Thursday, December 15, 2016

Home is Where the Heart (On a Chip) Is



The world of technology never fails to amaze me every single day. We're constantly creating things, and advancing the world and it's changing rapidly. As a senior, I'm looking at universities, hoping to eventually pursue the field of biomedical engineering. I know that I don't want to be a doctor, mostly because I don't have the patience for eight more years of schooling. I still want to be involved in the medical field, so BME is the perfect balance of technology, biology and medicine.

Image result for heart on a chip harvard
I'd rather be in a lab, designing systems and products, such as artificial organs, artificial devices that replace body parts, and machines for diagnosing medical problems. So obviously, with these interests in mind, Harvard has done something that has peaked my interest. Harvard researchers just developed a small, transparent "chip" that pulses like a heart and may one day replace animals in cardiac drug tests.

Called a "heart-on-a-chip," the 3D-printable medical device holds heart tissue and reads its reactions to cardiac drugs. One side of the chip is covered in lab-grown heart muscle cells, which contract and relax like they do in one's heart, giving the chip a "beat." Then a built-in sensor measures the pulse rate and strength, so researchers can record how the "heartbeat" fluctuates when the chip comes in contact with various drugs.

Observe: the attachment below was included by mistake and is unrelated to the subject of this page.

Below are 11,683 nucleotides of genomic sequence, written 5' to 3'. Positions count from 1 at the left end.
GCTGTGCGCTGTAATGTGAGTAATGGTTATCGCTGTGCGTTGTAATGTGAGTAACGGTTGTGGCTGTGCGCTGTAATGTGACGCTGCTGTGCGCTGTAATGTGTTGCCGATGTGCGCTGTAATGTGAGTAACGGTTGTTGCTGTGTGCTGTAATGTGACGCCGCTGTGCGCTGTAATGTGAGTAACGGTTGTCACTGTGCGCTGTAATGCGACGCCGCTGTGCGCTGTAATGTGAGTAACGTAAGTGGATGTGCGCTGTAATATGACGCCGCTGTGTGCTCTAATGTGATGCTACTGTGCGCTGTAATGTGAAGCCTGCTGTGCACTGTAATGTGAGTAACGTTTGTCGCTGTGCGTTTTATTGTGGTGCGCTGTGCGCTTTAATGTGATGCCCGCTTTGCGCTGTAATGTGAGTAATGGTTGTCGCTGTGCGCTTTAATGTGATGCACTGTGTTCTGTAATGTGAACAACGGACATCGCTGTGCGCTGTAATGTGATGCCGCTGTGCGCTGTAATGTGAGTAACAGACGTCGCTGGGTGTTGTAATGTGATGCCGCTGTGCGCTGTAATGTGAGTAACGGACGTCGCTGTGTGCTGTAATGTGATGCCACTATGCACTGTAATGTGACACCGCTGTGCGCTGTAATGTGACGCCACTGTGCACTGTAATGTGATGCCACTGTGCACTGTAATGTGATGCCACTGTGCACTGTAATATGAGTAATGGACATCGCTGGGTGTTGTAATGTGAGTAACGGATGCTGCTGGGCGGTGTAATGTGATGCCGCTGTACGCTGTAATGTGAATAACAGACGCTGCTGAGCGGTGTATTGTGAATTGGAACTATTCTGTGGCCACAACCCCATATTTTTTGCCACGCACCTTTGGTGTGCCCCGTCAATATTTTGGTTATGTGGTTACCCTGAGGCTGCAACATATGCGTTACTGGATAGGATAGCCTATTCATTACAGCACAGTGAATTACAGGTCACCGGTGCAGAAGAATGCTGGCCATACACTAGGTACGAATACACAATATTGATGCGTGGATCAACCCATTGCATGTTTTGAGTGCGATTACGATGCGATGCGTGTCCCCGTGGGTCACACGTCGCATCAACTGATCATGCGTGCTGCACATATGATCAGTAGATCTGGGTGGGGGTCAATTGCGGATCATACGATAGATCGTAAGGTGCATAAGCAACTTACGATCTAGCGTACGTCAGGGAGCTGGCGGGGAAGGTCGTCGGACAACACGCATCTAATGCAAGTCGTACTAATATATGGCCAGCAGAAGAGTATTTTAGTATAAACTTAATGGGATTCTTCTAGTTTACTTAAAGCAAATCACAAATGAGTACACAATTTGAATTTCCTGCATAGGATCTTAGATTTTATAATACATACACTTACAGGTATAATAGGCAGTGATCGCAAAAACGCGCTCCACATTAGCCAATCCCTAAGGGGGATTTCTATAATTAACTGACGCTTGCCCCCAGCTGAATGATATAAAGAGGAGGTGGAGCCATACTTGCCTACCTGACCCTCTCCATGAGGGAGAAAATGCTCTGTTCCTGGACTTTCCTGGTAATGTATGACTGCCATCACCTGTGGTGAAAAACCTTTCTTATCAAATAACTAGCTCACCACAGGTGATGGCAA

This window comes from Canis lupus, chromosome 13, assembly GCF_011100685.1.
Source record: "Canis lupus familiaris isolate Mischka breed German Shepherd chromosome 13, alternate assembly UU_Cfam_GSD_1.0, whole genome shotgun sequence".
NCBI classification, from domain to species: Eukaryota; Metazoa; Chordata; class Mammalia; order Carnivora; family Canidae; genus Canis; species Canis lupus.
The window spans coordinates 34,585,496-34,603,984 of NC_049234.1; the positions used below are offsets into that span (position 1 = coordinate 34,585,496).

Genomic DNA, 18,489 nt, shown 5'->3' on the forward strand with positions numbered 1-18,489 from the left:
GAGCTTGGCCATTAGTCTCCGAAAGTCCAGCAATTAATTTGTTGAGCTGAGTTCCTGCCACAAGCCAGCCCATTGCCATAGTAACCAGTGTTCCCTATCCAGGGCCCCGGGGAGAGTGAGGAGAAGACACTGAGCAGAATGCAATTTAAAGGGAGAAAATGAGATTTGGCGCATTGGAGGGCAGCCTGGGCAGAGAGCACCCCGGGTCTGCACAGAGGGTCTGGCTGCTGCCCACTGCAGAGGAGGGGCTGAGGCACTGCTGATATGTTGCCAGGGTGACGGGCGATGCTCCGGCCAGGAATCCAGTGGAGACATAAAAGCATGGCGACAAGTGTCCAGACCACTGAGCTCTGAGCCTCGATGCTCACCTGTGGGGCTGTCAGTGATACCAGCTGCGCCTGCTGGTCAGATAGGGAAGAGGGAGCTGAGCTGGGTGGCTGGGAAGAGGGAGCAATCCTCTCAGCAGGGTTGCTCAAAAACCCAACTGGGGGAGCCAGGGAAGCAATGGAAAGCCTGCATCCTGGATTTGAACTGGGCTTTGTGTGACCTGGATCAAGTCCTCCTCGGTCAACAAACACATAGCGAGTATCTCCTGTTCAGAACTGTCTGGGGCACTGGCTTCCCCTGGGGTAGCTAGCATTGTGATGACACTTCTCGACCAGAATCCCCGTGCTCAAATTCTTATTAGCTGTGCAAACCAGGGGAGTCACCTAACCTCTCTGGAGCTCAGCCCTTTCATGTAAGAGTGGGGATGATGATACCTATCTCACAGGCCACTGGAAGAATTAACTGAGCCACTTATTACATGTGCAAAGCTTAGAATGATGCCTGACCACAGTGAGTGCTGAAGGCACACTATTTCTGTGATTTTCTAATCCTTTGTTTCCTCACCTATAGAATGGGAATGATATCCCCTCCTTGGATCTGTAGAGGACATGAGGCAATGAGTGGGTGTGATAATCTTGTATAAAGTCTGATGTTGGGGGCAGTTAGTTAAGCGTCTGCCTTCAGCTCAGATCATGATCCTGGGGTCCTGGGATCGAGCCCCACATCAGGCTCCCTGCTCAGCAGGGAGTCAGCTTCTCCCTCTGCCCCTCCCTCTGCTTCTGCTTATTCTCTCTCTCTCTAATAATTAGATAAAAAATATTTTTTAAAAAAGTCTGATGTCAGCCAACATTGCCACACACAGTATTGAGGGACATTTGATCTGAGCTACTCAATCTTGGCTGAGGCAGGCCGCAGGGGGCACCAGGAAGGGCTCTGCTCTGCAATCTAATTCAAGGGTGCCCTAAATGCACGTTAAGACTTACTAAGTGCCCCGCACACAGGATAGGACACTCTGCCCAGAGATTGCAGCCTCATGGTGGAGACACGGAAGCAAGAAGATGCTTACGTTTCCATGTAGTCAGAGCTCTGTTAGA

The researchers believe that the chips storing human cells can potentially be more accurate than animals in drug tests, aside from being more humane. They hope that the research will one day lead to rapid production of customized chips with specific patient cells, which will allow doctors to study how an individual patient responds to certain drugs.
Image result for heart on a chip harvard

We most likely wouldn't be able to make hearts on a chip here in the Hack Shack, but it's crazy to think that our little 3D printer has the potential to do that. We just don't have the skill set yet, and I don't know how innovative we can be with filament made out of corn. I hope one day that I can be a part of creating devices like the Harvard researchers, and take my knowledge from in here and take it with me as I go off to college and start working in the real world.

Works Cited
Burrows, Leah. "3D-printed Heart-on-a-chip with Integrated Sensors." Harvard John A. Paulson School of Engineering and Applied Sciences. N.p., n.d. Web. 29 Nov. 2016.


Peng, Jingnan. "These "pulsing" Chips Could Replace Animal Testing One Day." Quartz. N.p., 10 Nov. 2016. Web. 29 Nov. 2016.

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